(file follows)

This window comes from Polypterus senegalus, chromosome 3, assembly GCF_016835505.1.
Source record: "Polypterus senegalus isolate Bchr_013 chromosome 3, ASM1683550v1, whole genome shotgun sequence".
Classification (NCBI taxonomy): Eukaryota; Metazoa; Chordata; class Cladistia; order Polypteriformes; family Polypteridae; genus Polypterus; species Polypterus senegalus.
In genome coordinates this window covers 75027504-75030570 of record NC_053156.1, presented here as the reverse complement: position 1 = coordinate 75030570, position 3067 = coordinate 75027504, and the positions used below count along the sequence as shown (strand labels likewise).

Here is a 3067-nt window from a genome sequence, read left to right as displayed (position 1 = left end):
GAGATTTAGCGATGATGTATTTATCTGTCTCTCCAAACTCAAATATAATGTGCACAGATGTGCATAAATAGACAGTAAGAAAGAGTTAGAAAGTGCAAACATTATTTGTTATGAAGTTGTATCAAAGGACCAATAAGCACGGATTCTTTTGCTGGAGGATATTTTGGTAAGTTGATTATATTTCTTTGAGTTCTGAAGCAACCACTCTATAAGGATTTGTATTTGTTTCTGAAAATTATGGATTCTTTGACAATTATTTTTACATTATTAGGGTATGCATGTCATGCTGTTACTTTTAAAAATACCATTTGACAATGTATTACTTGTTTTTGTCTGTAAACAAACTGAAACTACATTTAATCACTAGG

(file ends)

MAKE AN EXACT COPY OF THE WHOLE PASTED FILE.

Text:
This window comes from Polypterus senegalus, chromosome 3, assembly GCF_016835505.1.
Source record: "Polypterus senegalus isolate Bchr_013 chromosome 3, ASM1683550v1, whole genome shotgun sequence".
Classification (NCBI taxonomy): Eukaryota; Metazoa; Chordata; class Cladistia; order Polypteriformes; family Polypteridae; genus Polypterus; species Polypterus senegalus.
In genome coordinates this window covers 75027504-75030570 of record NC_053156.1, presented here as the reverse complement: position 1 = coordinate 75030570, position 3067 = coordinate 75027504, and the positions used below count along the sequence as shown (strand labels likewise).

Here is a 3067-nt window from a genome sequence, read left to right as displayed (position 1 = left end):
GAGATTTAGCGATGATGTATTTATCTGTCTCTCCAAACTCAAATATAATGTGCACAGATGTGCATAAATAGACAGTAAGAAAGAGTTAGAAAGTGCAAACATTATTTGTTATGAAGTTGTATCAAAGGACCAATAAGCACGGATTCTTTTGCTGGAGGATATTTTGGTAAGTTGATTATATTTCTTTGAGTTCTGAAGCAACCACTCTATAAGGATTTGTATTTGTTTCTGAAAATTATGGATTCTTTGACAATTATTTTTACATTATTAGGGTATGCATGTCATGCTGTTACTTTTAAAAATACCATTTGACAATGTATTACTTGTTTTTGTCTGTAAACAAACTGAAACTACATTTAATCACTAGG